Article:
Basics of Radial Velocity Measurement




Principal investigator:
Tom Kaye


Interests: astrophysics, paleontology, paleoastronomy

Member:
American Astronomical Society, Society of Vertebrate Paleontologists, Astronomical Society of the Pacific, Society of Applied Spectroscopy.

Current Research:
Radial velocity measurement and instrumentation. Evidence of radiation-induced extinctions in the fossil record. www.tomkaye.com












Co-investigator:
John Fritzel
Engineer

Interests: electronic music, theoretical physics, philosophy and high-power rockets.

John is primarily involved with the telescope and spectrograph hardware and construction. Shown here with his home-built 10" F4.5 clock-driven Newtonian, built in 1988.















Co-investigator:
John Innis

John is a PhD astronomer who is now working as an atmospheric physicist for the Australian Antarctic Division in Tasmania. He has done two winters in Antarctica where he studied the radial velocities of aurora. John's main research is in gravity waves traveling from the poles. He works with the atmospheric LIDAR located at the Davis station in Antarctica.
















Co-investigator:
Eric Palmer

Eric is an Optics Engineer for Raytheon Systems in Tucson. He has a master's degree in optical design from the University of Arizona, and over two decades' experience in the aerospace industry as a lens designer, consultant, and fabricator of aspheric components. He has designed optical systems and test configurations for military and weather satellites as well as for astronomical purposes. Key components of the original Hubble Wide Field/Planetary camera were made by him, and he is now responsible for the optical layout of the planet search telescope under construction.











Co-investigator:
Dan Joyce

"Jedi" Dan Joyce is 4th term president of the Chicago Astronomical Society and is an Earth and Space Science educator at the Cernan Space Center at Triton College. He is also the astronomical advisor to Tom Skilling's "Ask Tom Why" column in the Chicago Tribune. With a 30-year history of mirror-making, Dan has made such notable optics as Don Parker's 16" F6, the Peoria Astronomical Society's 24", and George Lucas of Star Wars fame's 10" Newtonian. Dan will be responsible for grinding the optics on the planet finder telescope.












Co-investigator:
Doug George

Doug George is President of Cyanogen Productions and the lead author of Maxim DL and Maxim DL/CCD astronomical imaging software. Doug is a Professional Engineer with 16 years of experience ranging from digital signal processing to electromagnetic sensor design. Doug co-discovered Comet Skorichenko-George in December, 1989 and has several supernova discoveries with Tim Puckett. Doug will be providing customized Maxim DL software for the project.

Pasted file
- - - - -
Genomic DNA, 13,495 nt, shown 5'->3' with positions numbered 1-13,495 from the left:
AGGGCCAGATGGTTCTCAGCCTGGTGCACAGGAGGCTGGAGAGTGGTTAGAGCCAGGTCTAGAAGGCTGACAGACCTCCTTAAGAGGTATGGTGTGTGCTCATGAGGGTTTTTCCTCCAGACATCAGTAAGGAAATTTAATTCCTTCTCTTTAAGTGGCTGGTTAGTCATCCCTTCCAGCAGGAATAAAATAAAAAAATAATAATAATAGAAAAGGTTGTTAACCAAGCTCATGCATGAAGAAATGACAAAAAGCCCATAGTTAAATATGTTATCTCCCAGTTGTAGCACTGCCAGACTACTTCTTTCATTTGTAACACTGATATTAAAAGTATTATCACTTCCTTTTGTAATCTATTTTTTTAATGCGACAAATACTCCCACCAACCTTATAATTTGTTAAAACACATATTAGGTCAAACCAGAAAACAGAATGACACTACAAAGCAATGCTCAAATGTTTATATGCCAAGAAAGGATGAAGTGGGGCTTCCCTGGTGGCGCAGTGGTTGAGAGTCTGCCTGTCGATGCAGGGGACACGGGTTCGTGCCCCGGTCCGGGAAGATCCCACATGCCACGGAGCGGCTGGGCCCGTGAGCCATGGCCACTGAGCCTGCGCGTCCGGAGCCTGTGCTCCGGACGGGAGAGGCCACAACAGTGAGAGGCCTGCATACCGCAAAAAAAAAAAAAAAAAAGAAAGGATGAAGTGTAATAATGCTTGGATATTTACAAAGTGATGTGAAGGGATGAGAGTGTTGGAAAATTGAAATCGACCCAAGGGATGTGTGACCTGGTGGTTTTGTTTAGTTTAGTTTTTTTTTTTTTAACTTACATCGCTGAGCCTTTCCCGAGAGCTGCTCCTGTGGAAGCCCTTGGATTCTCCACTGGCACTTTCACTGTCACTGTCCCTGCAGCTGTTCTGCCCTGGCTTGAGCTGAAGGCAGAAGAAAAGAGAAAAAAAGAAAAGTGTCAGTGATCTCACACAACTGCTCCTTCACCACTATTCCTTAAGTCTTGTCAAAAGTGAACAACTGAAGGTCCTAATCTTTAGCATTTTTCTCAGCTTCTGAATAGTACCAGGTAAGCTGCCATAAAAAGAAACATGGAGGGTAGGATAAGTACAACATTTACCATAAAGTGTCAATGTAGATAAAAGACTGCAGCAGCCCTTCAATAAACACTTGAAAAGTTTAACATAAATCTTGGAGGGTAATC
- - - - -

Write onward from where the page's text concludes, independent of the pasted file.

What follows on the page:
Co-investigator:
Wayne Brown

Wayne is the president and founder of Apogee Instruments and pioneered the use of thinned back-illuminated CCDs for amateur astronomy. Wayne and his team at Apogee will be supplying the CCD technology for the second generation PISCES spectrograph to be used in the planet search program.



















Co-investigator:
Bob Denny
Engineer

Bob comes to the team with 35 years' continuous programming experience. He is passionate about operating on the "bleeding edge" of technology, and it's this passion that drew him to join the team. He is currently the man behind the scripting revolution in amateur astronomy with his very successful ACP software. He has founded and run for 14 years a network server software company, written the first web server for the PC platform, and designed the Windows CGI standard for web servers. He lives near Phoenix, Arizona.

Bob is responsible for the automation software to control the entire system.












Co-investigator:
Bob Boyle
Engineer

Interests: Computers, astronomy and physics

Bob is the Labview programmer on the team and has worked on the PMT and temperature control systems.













Co-investigator:
Sigfried Vanaverbeke

Sigfried is a PhD physicist working at the university of Leuven in Belgium. He is based at the local university campus in Kortrijk in the western part of Flanders. Among his current research interests are numerical modeling of wave propagation in nonlinear mesoscopic materials, computer models of the structure and evolution of protostellar and protoplanetary disks, exoplanet photometry and radial velocity studies. His contribution to the project will include selection of the stellar sample and modeling and analysis of the radial velocity data obtained with the Tenagra and 1.1 m telescopes.








Co-investigator:
Beth Christie

Beth is recently retired from running a multinational manufacturing business in child care products. Her knowledge of business and finance brings a critical eye to the team where she will be overseeing the funding and direction of future projects. After a life long interest in astronomy, she finally has the time to ‘get involved’ with a real astrophysics project. Beth sits on the board of a few charitable organizations, runs her own charitable foundation and does occasional business consulting with small to medium sized businesses.
















Co-investigator:
Dave Healy

Veteran amateur astronomer Dave Healy is perhaps best known for discovering nearly 500 asteroids with his late observing partner Jeff Medkeff at his JBO observing site near Sierra Vista, Arizona. For the last four years the principal research instrument at JBO has been an Optical Guidance Systems 32-inch Ritchey Chretien reflector. A former English Major, Dave is a member of the Arizona Astronomy Board and a contributing editor to Astronomy magazine.

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